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Who dares wins at after-school clubs

For the past five years, student teachers at Edinburgh University have been running after-school science clubs in local primary schools. These run for five or six weeks during the autumn term as part of their one-year PGCE (secondary) course.

Once a week a team of two or three student teachers, all physics graduates, takes along a prepared science activity box containing enough material for an hour of fun and exploration. Six boxes have been developed especially for the clubs initiative, each focusing on a different aspect of science, with links to the 5-14 curriculum but extending the usual range of class activities.

The activities include a magnetic fishing quiz, making a fruit salad solar system, taking photographs using pinhole cameras, making various rockets.

The rockets box, for example, contains a foot pump, tripod and large plastic bottle for a water rocket, some balloons, drinking straws and thread for balloon rocket races and a set of film tubs, lids, Blu-Tac adhesive and effervescence tablets for "fizz-pop" rockets.

The science club initiative has benefits not only for the children. For the PGCE students, training to teach in secondary schools, the clubs provide teaching experience with P5 and P6 pupils, a cohort they would normally not encounter in their course. In fact, the clubs are run before the students embark on their first school placement, so the primary children are the first with whom they gain experience of teaching.

The clubs offer the students a chance to try collaborative team teaching, to refine their communication skills, to plan activities and learn how to manage resources.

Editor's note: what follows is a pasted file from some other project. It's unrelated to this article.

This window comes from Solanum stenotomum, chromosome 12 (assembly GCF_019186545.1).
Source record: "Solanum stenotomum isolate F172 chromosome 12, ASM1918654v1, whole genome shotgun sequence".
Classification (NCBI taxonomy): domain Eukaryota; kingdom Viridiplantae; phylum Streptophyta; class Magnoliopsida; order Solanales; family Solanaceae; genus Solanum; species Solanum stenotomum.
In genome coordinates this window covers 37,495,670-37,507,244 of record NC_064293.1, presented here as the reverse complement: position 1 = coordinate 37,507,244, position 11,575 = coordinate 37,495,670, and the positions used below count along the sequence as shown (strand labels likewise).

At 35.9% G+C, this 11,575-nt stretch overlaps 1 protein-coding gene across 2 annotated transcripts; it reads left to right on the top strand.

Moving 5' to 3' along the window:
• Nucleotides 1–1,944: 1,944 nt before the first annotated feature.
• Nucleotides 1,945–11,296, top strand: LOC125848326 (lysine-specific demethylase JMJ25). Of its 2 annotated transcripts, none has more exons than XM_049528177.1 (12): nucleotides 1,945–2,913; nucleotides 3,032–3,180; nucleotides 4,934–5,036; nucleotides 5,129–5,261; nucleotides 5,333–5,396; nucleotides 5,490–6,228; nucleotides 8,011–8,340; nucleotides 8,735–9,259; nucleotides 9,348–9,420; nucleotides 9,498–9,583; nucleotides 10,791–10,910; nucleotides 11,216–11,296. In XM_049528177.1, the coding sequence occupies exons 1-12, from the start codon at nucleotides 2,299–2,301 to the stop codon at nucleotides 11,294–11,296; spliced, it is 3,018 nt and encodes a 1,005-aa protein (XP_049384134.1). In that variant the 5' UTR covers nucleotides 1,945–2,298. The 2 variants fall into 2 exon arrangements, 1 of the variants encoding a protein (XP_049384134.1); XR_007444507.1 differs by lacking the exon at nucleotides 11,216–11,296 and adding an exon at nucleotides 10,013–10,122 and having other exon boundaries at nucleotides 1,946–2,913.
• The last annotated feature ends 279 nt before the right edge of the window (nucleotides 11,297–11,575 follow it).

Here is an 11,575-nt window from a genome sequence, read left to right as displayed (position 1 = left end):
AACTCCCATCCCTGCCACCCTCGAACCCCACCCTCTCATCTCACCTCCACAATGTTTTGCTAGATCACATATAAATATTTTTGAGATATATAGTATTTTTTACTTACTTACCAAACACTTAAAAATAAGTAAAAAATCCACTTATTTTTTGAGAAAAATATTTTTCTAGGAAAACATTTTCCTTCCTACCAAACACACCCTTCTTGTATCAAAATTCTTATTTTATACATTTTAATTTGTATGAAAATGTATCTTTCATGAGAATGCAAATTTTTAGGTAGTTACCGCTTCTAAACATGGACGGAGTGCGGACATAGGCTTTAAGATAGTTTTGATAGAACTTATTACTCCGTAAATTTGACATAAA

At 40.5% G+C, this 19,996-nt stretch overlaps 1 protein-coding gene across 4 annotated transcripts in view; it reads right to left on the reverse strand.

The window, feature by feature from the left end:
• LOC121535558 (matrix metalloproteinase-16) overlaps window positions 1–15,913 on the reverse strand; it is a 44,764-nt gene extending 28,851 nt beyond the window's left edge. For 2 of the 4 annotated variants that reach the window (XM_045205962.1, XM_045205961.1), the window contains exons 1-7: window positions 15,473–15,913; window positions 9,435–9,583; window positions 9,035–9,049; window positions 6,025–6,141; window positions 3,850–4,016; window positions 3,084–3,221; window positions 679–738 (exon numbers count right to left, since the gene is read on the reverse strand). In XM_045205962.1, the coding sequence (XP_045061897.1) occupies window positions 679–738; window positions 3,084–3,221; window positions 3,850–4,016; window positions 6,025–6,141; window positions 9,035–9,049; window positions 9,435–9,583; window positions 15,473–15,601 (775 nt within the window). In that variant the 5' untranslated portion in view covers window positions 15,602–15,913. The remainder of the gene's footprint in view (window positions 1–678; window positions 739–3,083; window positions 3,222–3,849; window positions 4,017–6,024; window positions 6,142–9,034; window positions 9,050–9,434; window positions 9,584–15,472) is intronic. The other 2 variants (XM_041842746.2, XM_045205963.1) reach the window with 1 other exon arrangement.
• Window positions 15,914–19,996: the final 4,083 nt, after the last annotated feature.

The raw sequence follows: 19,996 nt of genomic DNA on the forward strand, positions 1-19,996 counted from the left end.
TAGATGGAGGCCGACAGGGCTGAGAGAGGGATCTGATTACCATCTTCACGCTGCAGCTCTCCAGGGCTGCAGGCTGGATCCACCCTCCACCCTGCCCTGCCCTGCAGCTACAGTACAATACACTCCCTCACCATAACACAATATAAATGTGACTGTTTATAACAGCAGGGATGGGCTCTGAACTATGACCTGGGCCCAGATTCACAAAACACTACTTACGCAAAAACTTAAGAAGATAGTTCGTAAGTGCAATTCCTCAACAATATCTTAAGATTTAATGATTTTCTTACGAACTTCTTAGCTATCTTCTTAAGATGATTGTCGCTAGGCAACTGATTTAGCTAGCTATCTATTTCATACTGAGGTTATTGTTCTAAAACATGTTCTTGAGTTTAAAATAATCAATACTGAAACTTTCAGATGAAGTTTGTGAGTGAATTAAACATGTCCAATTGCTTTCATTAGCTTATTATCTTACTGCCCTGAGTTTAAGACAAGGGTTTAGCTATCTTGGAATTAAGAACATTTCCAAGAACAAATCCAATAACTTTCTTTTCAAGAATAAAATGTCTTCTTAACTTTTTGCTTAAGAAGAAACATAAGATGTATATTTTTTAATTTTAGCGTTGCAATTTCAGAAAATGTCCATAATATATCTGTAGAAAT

Edward Love, a student at Moray House this year, says: "My initial reaction to the science club was apprehension. It was my first time standing in front of a class. I'm sure it helped me in my first placement, giving me the confidence to teach science, albeit in an informal way."

Despite widespread interest from children, limited resources (both student teachers and equipment) has meant the number of pupils attending the clubs has had to be set at 12 per session.

Alison Noble, headteacher at Preston Street Primary in Edinburgh, has been impressed by the quality of learning at the clubs. She says: "The activities have really enhanced the learning experiences of our pupils and most certainly motivated them to develop their understanding, knowledge, skills and attitudes."

The science club initiative started as a collaboration between me, as a PGCE tutor, and Jon Turner, who runs the science communication programme for research students in the school of science and engineering at Edinburgh University. We developed the idea from a two-student pilot at Preston Street Primary and the scheme is gaining popularity. South Morningside and Bruntsfield primaries have clubs too.

The initiative has not only enriched the learning and teaching experiences of PGCE students and children, but also local teachers. Feedback from schools shows they have learnt from seeing the club activities and adopted some of the ideas into their own teaching.

There is a danger that such clubs might be seen as a way of getting the science curriculum covered via a back door route, relieving teachers of part of their responsibility. However, Moray House's partnership schools realise this risk and for them the science clubs are only an enrichment activity, an extension of the school science programme.

Outsiders are never a substitute for the planned, professional role of the classroom teacher. However, the PGCE students have taken up the challenge and added real value to the experiences of children in these schools. The clubs have been, most definitely, a win-win initiative.

Bob Kibble is a lecturer in science education and PGCE physics tutor at Moray House school of education

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